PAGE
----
When I decided on the topic for this article I did what most of us do, I started with a Google search. If you google “retirement statistics in South Africa”, the top results are “South Africans among the world’s worst savers”, “Most South Africans are nowhere near ready for retirement” and “Why only 6% of South Africans can retire comfortably”.
It’s no secret that South Africans don’t save nearly enough, and the purpose of this article is not to bore you with statistics about what we already know. So this leads me to the next question: why?
There are various reasons and some of them are very obvious… we have a very high unemployment rate. Also, according to a World Bank report published not too long ago, South Africans are the world’s biggest borrowers. And why do we borrow so much? Apparently it’s either to splurge or to survive. According to the report, 86% of South Africans borrowed money between 2013 and 2014. So we borrow either to put food on the table, or to demonstrate our (perceived) wealth. Either way, we are spending too much and not saving enough.
Bloomberg also recently published the 2016 edition of its misery index. The index is calculated by adding the inflation rate to the unemployment rate. According to the index, South Africa is currently the third- most miserable country to live in, out of 74 economies in the index, with only Venezuela and Bosnia topping us. South Africa’s unemployment rate is currently over 26%, with factors such as the drought and the decrease in the demand for commodities undoubtedly playing a big part.
People are struggling to hold onto their jobs, and they are changing jobs more often. Every time they leave employment they have the opportunity to access their retirement savings, and it’s not preserved for retirement.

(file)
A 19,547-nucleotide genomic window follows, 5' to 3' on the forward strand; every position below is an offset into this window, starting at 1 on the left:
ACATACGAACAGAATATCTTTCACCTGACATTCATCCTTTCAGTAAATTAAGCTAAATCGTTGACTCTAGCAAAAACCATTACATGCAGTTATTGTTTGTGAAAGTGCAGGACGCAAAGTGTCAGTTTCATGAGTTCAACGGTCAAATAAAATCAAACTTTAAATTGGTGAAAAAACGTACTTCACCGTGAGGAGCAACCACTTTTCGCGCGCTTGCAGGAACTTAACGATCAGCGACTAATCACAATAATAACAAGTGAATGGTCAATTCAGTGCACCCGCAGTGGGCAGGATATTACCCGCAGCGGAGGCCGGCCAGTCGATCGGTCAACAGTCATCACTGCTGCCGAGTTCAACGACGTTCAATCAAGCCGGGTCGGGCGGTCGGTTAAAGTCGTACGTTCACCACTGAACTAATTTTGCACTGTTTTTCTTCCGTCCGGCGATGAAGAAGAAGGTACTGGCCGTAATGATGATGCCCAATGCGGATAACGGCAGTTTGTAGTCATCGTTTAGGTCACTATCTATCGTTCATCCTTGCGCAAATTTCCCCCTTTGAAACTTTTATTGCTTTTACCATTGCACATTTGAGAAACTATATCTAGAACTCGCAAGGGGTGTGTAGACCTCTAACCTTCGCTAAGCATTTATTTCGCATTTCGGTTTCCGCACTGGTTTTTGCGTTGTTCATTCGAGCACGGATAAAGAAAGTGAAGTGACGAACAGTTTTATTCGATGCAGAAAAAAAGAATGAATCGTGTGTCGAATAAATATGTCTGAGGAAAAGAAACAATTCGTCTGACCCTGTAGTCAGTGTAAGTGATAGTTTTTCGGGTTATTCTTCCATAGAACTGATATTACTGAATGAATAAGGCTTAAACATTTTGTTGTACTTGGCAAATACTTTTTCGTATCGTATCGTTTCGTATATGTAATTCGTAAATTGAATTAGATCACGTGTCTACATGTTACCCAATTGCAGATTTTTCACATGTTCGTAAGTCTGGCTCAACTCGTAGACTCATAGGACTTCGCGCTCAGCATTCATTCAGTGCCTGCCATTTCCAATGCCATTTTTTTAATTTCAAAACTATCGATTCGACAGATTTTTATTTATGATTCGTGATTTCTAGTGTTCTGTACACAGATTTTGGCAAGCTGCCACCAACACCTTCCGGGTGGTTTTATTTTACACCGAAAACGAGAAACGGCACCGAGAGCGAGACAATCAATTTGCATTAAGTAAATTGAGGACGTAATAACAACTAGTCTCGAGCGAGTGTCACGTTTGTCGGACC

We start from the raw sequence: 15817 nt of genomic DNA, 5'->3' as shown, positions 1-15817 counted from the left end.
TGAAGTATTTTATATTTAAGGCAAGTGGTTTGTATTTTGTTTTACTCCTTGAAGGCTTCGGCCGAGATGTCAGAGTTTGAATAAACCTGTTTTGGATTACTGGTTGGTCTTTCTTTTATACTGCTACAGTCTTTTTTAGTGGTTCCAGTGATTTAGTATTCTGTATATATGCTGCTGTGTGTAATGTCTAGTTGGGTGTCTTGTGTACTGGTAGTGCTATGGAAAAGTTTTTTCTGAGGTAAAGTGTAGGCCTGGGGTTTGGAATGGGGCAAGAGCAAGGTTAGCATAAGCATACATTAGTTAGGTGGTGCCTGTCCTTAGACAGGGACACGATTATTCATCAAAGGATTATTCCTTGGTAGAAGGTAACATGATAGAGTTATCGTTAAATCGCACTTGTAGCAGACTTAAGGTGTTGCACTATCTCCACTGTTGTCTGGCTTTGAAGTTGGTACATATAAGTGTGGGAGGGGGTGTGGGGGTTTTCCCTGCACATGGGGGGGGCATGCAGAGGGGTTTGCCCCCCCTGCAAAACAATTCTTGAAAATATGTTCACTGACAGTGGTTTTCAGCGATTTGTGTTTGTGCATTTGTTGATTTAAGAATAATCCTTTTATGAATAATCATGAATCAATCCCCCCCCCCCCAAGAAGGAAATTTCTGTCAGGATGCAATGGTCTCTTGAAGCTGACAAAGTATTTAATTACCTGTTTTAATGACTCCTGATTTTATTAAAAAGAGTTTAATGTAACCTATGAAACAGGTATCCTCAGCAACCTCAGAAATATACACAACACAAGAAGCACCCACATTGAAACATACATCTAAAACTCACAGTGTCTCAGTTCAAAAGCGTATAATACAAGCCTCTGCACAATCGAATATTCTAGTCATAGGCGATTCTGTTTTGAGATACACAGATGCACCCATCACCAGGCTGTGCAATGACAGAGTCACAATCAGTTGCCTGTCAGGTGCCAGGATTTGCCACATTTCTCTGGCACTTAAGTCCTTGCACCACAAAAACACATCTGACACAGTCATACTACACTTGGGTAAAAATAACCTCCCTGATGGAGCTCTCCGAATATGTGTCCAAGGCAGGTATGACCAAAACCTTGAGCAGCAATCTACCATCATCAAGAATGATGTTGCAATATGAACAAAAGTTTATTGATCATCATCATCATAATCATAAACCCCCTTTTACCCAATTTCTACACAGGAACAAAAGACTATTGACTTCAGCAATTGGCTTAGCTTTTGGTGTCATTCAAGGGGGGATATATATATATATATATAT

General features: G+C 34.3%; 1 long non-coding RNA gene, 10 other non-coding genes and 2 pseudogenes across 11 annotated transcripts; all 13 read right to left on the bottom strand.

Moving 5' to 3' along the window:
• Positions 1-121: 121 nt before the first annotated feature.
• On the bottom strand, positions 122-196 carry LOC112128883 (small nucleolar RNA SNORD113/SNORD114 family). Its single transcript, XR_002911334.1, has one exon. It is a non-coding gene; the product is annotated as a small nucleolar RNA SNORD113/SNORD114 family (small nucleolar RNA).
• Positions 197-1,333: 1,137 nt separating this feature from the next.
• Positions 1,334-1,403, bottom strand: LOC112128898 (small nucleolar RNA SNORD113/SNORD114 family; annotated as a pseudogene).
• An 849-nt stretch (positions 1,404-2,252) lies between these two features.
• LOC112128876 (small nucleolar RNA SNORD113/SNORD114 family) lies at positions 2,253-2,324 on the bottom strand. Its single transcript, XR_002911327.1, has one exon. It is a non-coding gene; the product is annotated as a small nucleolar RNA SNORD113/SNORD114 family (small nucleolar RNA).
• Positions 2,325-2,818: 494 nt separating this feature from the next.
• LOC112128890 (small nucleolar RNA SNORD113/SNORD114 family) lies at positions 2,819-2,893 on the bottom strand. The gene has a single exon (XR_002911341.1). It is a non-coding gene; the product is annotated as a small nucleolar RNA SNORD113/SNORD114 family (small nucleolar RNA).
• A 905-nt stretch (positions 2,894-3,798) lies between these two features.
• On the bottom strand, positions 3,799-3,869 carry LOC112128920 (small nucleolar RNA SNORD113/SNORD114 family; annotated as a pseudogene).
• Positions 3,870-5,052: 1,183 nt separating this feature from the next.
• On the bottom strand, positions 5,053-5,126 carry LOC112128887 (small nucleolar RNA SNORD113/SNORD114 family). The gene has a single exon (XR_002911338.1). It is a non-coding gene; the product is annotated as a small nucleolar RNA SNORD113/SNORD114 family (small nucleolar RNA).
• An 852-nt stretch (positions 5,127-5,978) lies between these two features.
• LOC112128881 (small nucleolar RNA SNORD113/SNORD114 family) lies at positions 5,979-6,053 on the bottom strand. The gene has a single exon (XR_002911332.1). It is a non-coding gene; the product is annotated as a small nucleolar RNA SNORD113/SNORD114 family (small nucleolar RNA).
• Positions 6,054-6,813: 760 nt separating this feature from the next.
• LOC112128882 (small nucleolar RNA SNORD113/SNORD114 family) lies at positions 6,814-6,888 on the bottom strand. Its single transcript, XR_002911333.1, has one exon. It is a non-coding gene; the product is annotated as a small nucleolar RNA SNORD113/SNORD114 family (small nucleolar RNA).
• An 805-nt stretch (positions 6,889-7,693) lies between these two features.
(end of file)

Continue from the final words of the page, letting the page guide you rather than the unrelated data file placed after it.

With the “why” now in perspective, let’s take a closer look at the impact of not saving enough for retirement, and specifically, not starting to save for retirement early enough. Albert Einstein once said, “Compound interest is the eighth wonder of the world. He who understands it, earns it… he who doesn’t… pays it.” To put this very wise statement in perspective, let’s look at an example.
If we were to take two individuals saving for retirement, and the one starts saving at the age of 20 and only saves up to the age of 40. This person then leaves the money to grow for another 20 years, up to the age of 60. How much would the second individual, who only starts to save at the age of 40, have to save over the 20 year period up to the age of 60 to get to the same final amount?
If you started saving R5 000 a month from age 20 to 40, and then left the money to grow for the next 20 years without making any further savings contributions, you would end up with an amount of approximately R37m, assuming a 10% per annum investment growth rate. If you only started saving at the age of 40 and you wanted to reach the same goal of R37m at the age of 60, you would have to start your savings contribution off at R33 637 a month, in nominal terms.
Assumptions: Monthly contributions increasing by 6% p.a. and an investment growth rate of 10% a year.
The total contributions if you started saving at the age of 20 was R2.2m compared to R14.8m if you only started saving at the age of 40.
If one further considers that, as a rule of thumb, you should be saving at least 15% of your gross salary every month to be able to reach your retirement goals, the picture becomes even more daunting, and we can understand why South Africans face such a bleak future when it comes to retirement.
The bottom line is that it’s never too late, and every little bit helps, even if you can’t reach your goals completely. It is however very important to make use of the correct savings products and underlying investments in order to maximise the effectiveness and growth on your retirement savings, and this is where financial advice is invaluable. Speak to an experienced and qualified financial adviser without delay.
Rupert Giessingis a director at Vista Wealth Management, a representative under supervision of Accredinet Financial Solutions.
This article originally appeared in the 8 September edition of finweek. Buy and download the magazine here.